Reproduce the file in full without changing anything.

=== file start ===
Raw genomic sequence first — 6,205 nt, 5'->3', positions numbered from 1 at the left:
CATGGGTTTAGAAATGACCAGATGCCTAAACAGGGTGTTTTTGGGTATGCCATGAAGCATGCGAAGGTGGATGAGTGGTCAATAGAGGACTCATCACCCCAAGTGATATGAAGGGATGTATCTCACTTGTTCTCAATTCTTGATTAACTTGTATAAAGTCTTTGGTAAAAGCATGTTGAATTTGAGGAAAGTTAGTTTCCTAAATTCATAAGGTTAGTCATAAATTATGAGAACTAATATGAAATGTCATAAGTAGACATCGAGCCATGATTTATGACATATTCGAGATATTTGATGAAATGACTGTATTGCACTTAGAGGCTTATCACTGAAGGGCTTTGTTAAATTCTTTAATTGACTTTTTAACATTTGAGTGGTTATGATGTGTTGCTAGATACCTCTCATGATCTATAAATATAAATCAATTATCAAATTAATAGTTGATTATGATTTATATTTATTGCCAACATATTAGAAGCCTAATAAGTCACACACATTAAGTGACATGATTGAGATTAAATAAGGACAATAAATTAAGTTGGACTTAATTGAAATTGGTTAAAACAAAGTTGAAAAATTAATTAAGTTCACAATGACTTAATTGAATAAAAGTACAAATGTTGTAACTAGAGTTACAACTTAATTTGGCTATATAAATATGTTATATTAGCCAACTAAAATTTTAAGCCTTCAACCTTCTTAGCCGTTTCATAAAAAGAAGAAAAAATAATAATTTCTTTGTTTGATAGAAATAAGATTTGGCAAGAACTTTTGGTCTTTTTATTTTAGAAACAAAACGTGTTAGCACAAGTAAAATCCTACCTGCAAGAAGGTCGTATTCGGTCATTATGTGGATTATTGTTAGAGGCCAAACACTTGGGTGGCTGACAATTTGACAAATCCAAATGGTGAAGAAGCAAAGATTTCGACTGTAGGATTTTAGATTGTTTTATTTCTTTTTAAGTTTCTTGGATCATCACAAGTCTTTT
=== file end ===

Raw genomic sequence first — 6,205 nt, 5'->3', positions numbered from 1 at the left:
CATGGGTTTAGAAATGACCAGATGCCTAAACAGGGTGTTTTTGGGTATGCCATGAAGCATGCGAAGGTGGATGAGTGGTCAATAGAGGACTCATCACCCCAAGTGATATGAAGGGATGTATCTCACTTGTTCTCAATTCTTGATTAACTTGTATAAAGTCTTTGGTAAAAGCATGTTGAATTTGAGGAAAGTTAGTTTCCTAAATTCATAAGGTTAGTCATAAATTATGAGAACTAATATGAAATGTCATAAGTAGACATCGAGCCATGATTTATGACATATTCGAGATATTTGATGAAATGACTGTATTGCACTTAGAGGCTTATCACTGAAGGGCTTTGTTAAATTCTTTAATTGACTTTTTAACATTTGAGTGGTTATGATGTGTTGCTAGATACCTCTCATGATCTATAAATATAAATCAATTATCAAATTAATAGTTGATTATGATTTATATTTATTGCCAACATATTAGAAGCCTAATAAGTCACACACATTAAGTGACATGATTGAGATTAAATAAGGACAATAAATTAAGTTGGACTTAATTGAAATTGGTTAAAACAAAGTTGAAAAATTAATTAAGTTCACAATGACTTAATTGAATAAAAGTACAAATGTTGTAACTAGAGTTACAACTTAATTTGGCTATATAAATATGTTATATTAGCCAACTAAAATTTTAAGCCTTCAACCTTCTTAGCCGTTTCATAAAAAGAAGAAAAAATAATAATTTCTTTGTTTGATAGAAATAAGATTTGGCAAGAACTTTTGGTCTTTTTATTTTAGAAACAAAACGTGTTAGCACAAGTAAAATCCTACCTGCAAGAAGGTCGTATTCGGTCATTATGTGGATTATTGTTAGAGGCCAAACACTTGGGTGGCTGACAATTTGACAAATCCAAATGGTGAAGAAGCAAAGATTTCGACTGTAGGATTTTAGATTGTTTTATTTCTTTTTAAGTTTCTTGGATCATCACAAGTCTTTT